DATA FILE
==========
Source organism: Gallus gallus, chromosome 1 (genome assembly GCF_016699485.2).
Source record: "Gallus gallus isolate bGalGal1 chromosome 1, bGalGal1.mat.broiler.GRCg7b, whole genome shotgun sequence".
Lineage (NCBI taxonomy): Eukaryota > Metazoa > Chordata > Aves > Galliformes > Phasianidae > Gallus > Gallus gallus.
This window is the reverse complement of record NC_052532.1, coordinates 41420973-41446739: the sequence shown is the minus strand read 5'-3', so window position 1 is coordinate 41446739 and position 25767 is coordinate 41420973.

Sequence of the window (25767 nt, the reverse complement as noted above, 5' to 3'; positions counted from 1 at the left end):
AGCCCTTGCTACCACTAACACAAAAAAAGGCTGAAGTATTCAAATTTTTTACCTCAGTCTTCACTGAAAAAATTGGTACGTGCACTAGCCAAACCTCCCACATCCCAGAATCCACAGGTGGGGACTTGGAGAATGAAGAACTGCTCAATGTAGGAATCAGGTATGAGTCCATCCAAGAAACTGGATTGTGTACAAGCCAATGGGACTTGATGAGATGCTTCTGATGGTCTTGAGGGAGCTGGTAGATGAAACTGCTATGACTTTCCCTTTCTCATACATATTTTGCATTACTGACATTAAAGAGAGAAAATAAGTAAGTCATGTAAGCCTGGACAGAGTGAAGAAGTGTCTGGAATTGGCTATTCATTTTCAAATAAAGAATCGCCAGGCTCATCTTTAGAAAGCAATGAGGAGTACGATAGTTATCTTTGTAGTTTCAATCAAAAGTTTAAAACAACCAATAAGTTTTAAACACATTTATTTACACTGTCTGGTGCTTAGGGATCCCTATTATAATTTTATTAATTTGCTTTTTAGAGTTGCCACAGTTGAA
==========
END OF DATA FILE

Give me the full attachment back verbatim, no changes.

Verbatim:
Source organism: Gallus gallus, chromosome 1 (genome assembly GCF_016699485.2).
Source record: "Gallus gallus isolate bGalGal1 chromosome 1, bGalGal1.mat.broiler.GRCg7b, whole genome shotgun sequence".
Lineage (NCBI taxonomy): Eukaryota > Metazoa > Chordata > Aves > Galliformes > Phasianidae > Gallus > Gallus gallus.
This window is the reverse complement of record NC_052532.1, coordinates 41420973-41446739: the sequence shown is the minus strand read 5'-3', so window position 1 is coordinate 41446739 and position 25767 is coordinate 41420973.

Sequence of the window (25767 nt, the reverse complement as noted above, 5' to 3'; positions counted from 1 at the left end):
AGCCCTTGCTACCACTAACACAAAAAAAGGCTGAAGTATTCAAATTTTTTACCTCAGTCTTCACTGAAAAAATTGGTACGTGCACTAGCCAAACCTCCCACATCCCAGAATCCACAGGTGGGGACTTGGAGAATGAAGAACTGCTCAATGTAGGAATCAGGTATGAGTCCATCCAAGAAACTGGATTGTGTACAAGCCAATGGGACTTGATGAGATGCTTCTGATGGTCTTGAGGGAGCTGGTAGATGAAACTGCTATGACTTTCCCTTTCTCATACATATTTTGCATTACTGACATTAAAGAGAGAAAATAAGTAAGTCATGTAAGCCTGGACAGAGTGAAGAAGTGTCTGGAATTGGCTATTCATTTTCAAATAAAGAATCGCCAGGCTCATCTTTAGAAAGCAATGAGGAGTACGATAGTTATCTTTGTAGTTTCAATCAAAAGTTTAAAACAACCAATAAGTTTTAAACACATTTATTTACACTGTCTGGTGCTTAGGGATCCCTATTATAATTTTATTAATTTGCTTTTTAGAGTTGCCACAGTTGAA